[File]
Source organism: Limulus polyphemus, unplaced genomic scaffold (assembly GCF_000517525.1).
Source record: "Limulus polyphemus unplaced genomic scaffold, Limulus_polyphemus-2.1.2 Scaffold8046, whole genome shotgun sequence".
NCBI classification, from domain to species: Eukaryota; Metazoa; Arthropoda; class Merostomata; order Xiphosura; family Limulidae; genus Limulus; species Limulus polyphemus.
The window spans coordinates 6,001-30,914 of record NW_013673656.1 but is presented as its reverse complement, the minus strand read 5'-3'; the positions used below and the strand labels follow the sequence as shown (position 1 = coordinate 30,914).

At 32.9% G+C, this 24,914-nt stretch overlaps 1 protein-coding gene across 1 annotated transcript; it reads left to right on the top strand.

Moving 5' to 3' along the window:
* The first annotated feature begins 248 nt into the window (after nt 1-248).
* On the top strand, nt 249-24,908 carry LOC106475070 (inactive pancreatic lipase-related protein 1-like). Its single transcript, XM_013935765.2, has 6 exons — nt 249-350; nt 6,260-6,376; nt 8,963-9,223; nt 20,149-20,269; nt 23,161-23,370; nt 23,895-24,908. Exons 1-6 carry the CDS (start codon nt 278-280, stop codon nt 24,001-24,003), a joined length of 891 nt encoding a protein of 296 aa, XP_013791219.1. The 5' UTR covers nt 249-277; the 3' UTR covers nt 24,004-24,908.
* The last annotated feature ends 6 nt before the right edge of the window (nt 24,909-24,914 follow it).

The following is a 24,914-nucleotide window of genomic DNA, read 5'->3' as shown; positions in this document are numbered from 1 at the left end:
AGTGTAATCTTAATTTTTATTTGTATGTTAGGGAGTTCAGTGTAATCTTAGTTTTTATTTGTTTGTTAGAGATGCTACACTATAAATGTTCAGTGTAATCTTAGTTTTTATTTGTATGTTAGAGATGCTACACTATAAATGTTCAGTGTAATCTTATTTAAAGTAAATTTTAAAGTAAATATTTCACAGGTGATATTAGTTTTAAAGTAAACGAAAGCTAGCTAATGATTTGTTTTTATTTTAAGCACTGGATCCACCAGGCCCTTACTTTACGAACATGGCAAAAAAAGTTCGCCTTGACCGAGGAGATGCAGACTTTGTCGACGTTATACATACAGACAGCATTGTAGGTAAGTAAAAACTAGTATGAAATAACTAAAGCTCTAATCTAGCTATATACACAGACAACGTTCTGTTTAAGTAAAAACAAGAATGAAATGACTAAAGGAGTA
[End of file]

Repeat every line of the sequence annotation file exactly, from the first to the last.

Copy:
Source organism: Limulus polyphemus, unplaced genomic scaffold (assembly GCF_000517525.1).
Source record: "Limulus polyphemus unplaced genomic scaffold, Limulus_polyphemus-2.1.2 Scaffold8046, whole genome shotgun sequence".
NCBI classification, from domain to species: Eukaryota; Metazoa; Arthropoda; class Merostomata; order Xiphosura; family Limulidae; genus Limulus; species Limulus polyphemus.
The window spans coordinates 6,001-30,914 of record NW_013673656.1 but is presented as its reverse complement, the minus strand read 5'-3'; the positions used below and the strand labels follow the sequence as shown (position 1 = coordinate 30,914).

At 32.9% G+C, this 24,914-nt stretch overlaps 1 protein-coding gene across 1 annotated transcript; it reads left to right on the top strand.

Moving 5' to 3' along the window:
* The first annotated feature begins 248 nt into the window (after nt 1-248).
* On the top strand, nt 249-24,908 carry LOC106475070 (inactive pancreatic lipase-related protein 1-like). Its single transcript, XM_013935765.2, has 6 exons — nt 249-350; nt 6,260-6,376; nt 8,963-9,223; nt 20,149-20,269; nt 23,161-23,370; nt 23,895-24,908. Exons 1-6 carry the CDS (start codon nt 278-280, stop codon nt 24,001-24,003), a joined length of 891 nt encoding a protein of 296 aa, XP_013791219.1. The 5' UTR covers nt 249-277; the 3' UTR covers nt 24,004-24,908.
* The last annotated feature ends 6 nt before the right edge of the window (nt 24,909-24,914 follow it).

The following is a 24,914-nucleotide window of genomic DNA, read 5'->3' as shown; positions in this document are numbered from 1 at the left end:
AGTGTAATCTTAATTTTTATTTGTATGTTAGGGAGTTCAGTGTAATCTTAGTTTTTATTTGTTTGTTAGAGATGCTACACTATAAATGTTCAGTGTAATCTTAGTTTTTATTTGTATGTTAGAGATGCTACACTATAAATGTTCAGTGTAATCTTATTTAAAGTAAATTTTAAAGTAAATATTTCACAGGTGATATTAGTTTTAAAGTAAACGAAAGCTAGCTAATGATTTGTTTTTATTTTAAGCACTGGATCCACCAGGCCCTTACTTTACGAACATGGCAAAAAAAGTTCGCCTTGACCGAGGAGATGCAGACTTTGTCGACGTTATACATACAGACAGCATTGTAGGTAAGTAAAAACTAGTATGAAATAACTAAAGCTCTAATCTAGCTATATACACAGACAACGTTCTGTTTAAGTAAAAACAAGAATGAAATGACTAAAGGAGTA